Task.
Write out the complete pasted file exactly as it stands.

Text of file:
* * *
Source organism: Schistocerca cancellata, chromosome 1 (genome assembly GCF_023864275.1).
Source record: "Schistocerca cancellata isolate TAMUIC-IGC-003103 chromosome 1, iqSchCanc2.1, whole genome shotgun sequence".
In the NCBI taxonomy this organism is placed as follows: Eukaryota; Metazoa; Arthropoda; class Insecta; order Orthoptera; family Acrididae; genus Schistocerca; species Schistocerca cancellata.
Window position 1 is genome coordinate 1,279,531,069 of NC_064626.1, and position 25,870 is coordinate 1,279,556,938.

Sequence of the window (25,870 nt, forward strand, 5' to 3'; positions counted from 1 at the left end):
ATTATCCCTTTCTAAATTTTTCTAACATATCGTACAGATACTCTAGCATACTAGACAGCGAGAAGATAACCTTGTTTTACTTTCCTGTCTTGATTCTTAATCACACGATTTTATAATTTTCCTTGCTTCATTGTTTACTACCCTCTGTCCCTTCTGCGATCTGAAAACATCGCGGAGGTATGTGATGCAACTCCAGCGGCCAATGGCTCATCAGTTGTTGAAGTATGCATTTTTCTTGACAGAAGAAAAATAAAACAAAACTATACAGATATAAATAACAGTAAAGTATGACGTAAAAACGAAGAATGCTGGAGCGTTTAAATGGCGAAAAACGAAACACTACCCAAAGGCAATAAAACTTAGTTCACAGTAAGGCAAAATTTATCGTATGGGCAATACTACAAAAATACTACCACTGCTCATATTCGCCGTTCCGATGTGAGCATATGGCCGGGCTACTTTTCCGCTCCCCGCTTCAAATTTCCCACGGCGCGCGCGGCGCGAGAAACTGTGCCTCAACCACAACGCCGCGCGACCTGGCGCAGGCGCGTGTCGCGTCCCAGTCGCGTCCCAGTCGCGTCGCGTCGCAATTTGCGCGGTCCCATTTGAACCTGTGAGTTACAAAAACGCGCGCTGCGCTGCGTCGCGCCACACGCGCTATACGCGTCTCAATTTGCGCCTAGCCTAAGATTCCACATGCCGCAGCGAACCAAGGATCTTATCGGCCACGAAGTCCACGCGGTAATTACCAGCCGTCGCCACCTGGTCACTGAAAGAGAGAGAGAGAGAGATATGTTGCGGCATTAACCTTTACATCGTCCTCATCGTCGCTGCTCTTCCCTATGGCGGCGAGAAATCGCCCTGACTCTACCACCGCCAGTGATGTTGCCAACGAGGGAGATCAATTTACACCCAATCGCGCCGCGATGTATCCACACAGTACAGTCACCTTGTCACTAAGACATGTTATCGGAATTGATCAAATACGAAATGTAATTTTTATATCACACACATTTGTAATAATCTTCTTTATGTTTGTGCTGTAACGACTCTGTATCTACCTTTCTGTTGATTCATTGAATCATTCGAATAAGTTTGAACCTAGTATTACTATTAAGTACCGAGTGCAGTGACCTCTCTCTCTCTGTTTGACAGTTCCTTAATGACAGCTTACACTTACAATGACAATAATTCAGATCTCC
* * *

Source organism: Schistocerca cancellata, chromosome 1 (genome assembly GCF_023864275.1).
Source record: "Schistocerca cancellata isolate TAMUIC-IGC-003103 chromosome 1, iqSchCanc2.1, whole genome shotgun sequence".
In the NCBI taxonomy this organism is placed as follows: Eukaryota; Metazoa; Arthropoda; class Insecta; order Orthoptera; family Acrididae; genus Schistocerca; species Schistocerca cancellata.
Window position 1 is genome coordinate 1,279,531,069 of NC_064626.1, and position 25,870 is coordinate 1,279,556,938.

Sequence of the window (25,870 nt, forward strand, 5' to 3'; positions counted from 1 at the left end):
ATTATCCCTTTCTAAATTTTTCTAACATATCGTACAGATACTCTAGCATACTAGACAGCGAGAAGATAACCTTGTTTTACTTTCCTGTCTTGATTCTTAATCACACGATTTTATAATTTTCCTTGCTTCATTGTTTACTACCCTCTGTCCCTTCTGCGATCTGAAAACATCGCGGAGGTATGTGATGCAACTCCAGCGGCCAATGGCTCATCAGTTGTTGAAGTATGCATTTTTCTTGACAGAAGAAAAATAAAACAAAACTATACAGATATAAATAACAGTAAAGTATGACGTAAAAACGAAGAATGCTGGAGCGTTTAAATGGCGAAAAACGAAACACTACCCAAAGGCAATAAAACTTAGTTCACAGTAAGGCAAAATTTATCGTATGGGCAATACTACAAAAATACTACCACTGCTCATATTCGCCGTTCCGATGTGAGCATATGGCCGGGCTACTTTTCCGCTCCCCGCTTCAAATTTCCCACGGCGCGCGCGGCGCGAGAAACTGTGCCTCAACCACAACGCCGCGCGACCTGGCGCAGGCGCGTGTCGCGTCCCAGTCGCGTCCCAGTCGCGTCGCGTCGCAATTTGCGCGGTCCCATTTGAACCTGTGAGTTACAAAAACGCGCGCTGCGCTGCGTCGCGCCACACGCGCTATACGCGTCTCAATTTGCGCCTAGCCTAAGATTCCACATGCCGCAGCGAACCAAGGATCTTATCGGCCACGAAGTCCACGCGGTAATTACCAGCCGTCGCCACCTGGTCACTGAAAGAGAGAGAGAGAGAGATATGTTGCGGCATTAACCTTTACATCGTCCTCATCGTCGCTGCTCTTCCCTATGGCGGCGAGAAATCGCCCTGACTCTACCACCGCCAGTGATGTTGCCAACGAGGGAGATCAATTTACACCCAATCGCGCCGCGATGTATCCACACAGTACAGTCACCTTGTCACTAAGACATGTTATCGGAATTGATCAAATACGAAATGTAATTTTTATATCACACACATTTGTAATAATCTTCTTTATGTTTGTGCTGTAACGACTCTGTATCTACCTTTCTGTTGATTCATTGAATCATTCGAATAAGTTTGAACCTAGTATTACTATTAAGTACCGAGTGCAGTGACCTCTCTCTCTCTGTTTGACAGTTCCTTAATGACAGCTTACACTTACAATGACAATAATTCAGATCTCC